Some might argue that the reaction video art triggers in the viewer is the closest thing to a human connection. With an expansive body of work from 15 different local Seattle artists, Hedreen Gallery’s new installment, VIDEO LIBRARY (vol. 1), is rich with personal expression, illustrating the resonating power of this artistic medium.
One of the 15 currently featured at Hedreen, artist Ellie Dicola’s respect for the foundations of life is encompassed in her art through what she calls a “transformative visual ritual.” Throughout her career, Dicola has reflected on humanity’s will to create and destroy. She depicts this through a range of light and dark visual imagery as well through thematic content. When asked specifically about the inclusion of darker imagery, “it feels more honest to me. I know what loss is. I know what heaviness is.”
Now at Hedreen, VIDEO LIBRARY (vol 1) showcases the work of 15 local Seattle artists; the grand opening and reception will take place in the gallery on March 13, beginning at 7 p.m.
Dicola speaks to these feelings most through “fantastical narrative.” In late 2010, Dicola found herself immersed in an apparent never-ending flow of inexplicable natural events, that theorists linked to the end of the world. With news reports of entire species of fish suddenly dead or never-before-seen flight patterns of birds, Dicola seized this state of uncertainty as an opportunity to depict its poetic story.
Dicola explains that her videos, “Ellipsis” and “Swan Song,” are “two channels of the same piece.” Using her phone camera, Dicola filmed her computer screen directly to capture the footage featured in “Ellipsis.” Sourced from Creative Commons, the clip depicts a flock of sparrows, swirling in a blank sky that Dicola digitally manipulated to gradually evolve from peach to violet. Dicola calls the ambiance of the video to be “like twilight.” Its pace is slow, rhythmic and ritualistic as the bird formation takes on a variety of shapes that are reminiscent of Rorschach test.
Dicola filmed her second video, “Swan Song,” while visiting to her parents in Boom, North Carolina. She explains her aesthetic decision to film in black-and-white as “keeping the focus on the love story.”
“Swan Song” highlights the communication between a swan and goose in what Dicola calls an “inverted world.” With heavy contrast and a gradual progression to completely inverted coloring, the video is ethereal, mystically beautiful and even evokes a vintage quality.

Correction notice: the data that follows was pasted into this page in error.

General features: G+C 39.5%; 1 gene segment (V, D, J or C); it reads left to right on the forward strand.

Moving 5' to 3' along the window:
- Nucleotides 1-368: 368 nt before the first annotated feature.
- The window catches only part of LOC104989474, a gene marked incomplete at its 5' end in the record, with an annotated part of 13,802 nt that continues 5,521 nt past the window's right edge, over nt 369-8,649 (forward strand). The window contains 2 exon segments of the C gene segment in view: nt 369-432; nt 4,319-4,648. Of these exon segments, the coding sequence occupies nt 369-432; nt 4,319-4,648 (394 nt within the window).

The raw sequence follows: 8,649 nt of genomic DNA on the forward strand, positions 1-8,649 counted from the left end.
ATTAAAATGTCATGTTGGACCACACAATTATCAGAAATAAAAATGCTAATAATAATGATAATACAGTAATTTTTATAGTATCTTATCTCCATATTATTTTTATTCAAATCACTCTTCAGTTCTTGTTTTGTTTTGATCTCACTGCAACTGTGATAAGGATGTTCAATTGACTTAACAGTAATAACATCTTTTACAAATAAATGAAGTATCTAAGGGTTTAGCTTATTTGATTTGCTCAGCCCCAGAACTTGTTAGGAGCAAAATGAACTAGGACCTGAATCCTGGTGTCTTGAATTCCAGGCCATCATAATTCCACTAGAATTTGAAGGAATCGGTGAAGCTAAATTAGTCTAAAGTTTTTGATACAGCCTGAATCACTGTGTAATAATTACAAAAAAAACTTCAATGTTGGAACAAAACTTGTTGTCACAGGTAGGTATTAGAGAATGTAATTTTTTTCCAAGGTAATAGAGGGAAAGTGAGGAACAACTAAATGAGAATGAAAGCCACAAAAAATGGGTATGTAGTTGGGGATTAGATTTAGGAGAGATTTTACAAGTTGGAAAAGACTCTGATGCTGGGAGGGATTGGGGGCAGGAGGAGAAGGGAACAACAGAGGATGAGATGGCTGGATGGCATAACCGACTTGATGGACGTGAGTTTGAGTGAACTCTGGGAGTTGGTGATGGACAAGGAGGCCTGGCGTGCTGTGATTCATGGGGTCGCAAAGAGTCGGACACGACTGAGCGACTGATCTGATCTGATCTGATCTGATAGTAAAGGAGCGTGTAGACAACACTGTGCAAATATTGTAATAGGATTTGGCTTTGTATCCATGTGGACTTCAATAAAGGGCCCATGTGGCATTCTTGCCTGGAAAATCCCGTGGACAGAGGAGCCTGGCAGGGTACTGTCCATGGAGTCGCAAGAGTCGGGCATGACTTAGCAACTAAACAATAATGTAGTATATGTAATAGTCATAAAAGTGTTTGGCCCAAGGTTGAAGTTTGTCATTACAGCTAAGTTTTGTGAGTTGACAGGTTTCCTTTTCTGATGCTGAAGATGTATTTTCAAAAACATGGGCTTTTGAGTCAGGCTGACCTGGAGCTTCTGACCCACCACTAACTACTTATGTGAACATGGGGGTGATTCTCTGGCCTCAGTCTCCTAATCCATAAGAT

Another featured artist is Erin Elyse Burns, whose video art is an excerpt from one of her full-scale installations. Her work is titled “Litany,” based on John Cage’s 1981 “Litany for the Whale” score, the inspiration for her video. After being approached by local singer Jeremiah Cawley, composer and trombone player Burns agreed to work collaboratively, creating a corresponding video that complemented Cawley’s acoustics.
Burns began by immersing herself completely in the piece, in part by sprawling out on the floor of her studio with the piece playing on repeat for hours. She charted her mental images as she let music seep into her, then later determined the arrangement of the imagery.
“This idea of the litany and the call and response around and repetition around a really tight set of literally like five sounds was really inspiring for the imagery,” Burns said. “I was trying to think of call and response within the images. So there are motifs that repeat and parallel each other… We were thinking a lot about visual pairings where they would kind of almost echo each other in the same way that the two voices echo each other.”
Much of the visual imagery Burns included in the excerpt seems to be emotionally charged. One particularly resonating vignette features Burns, cloaked in black garb, screaming directly into the camera. Cawley’s soundtrack silences any sound of her screams, but her anguished expression alone stirs an emotional response.
“Even the most comfortable, happy or sane of us want to scream sometimes… It’s a universal impulse,” Burns said.
She incorporates the concept of emotional release in subtle ways too. One of her more haunting vignettes features an open window with lace curtains swaying listlessly in a breeze. As the scene develops, we see an ever-growing rise of thick, white steam, which eventually permeates the frame in a cloud of white nothingness. Burns relates this imagery to a “pot about to boil” and “something just below the surface that’s bubbling up.”
VIDEO LIBRARY (vol. 1) is currently open to the public. Its opening reception will take place in the Hedreen on March 13, beginning at 7 p.m.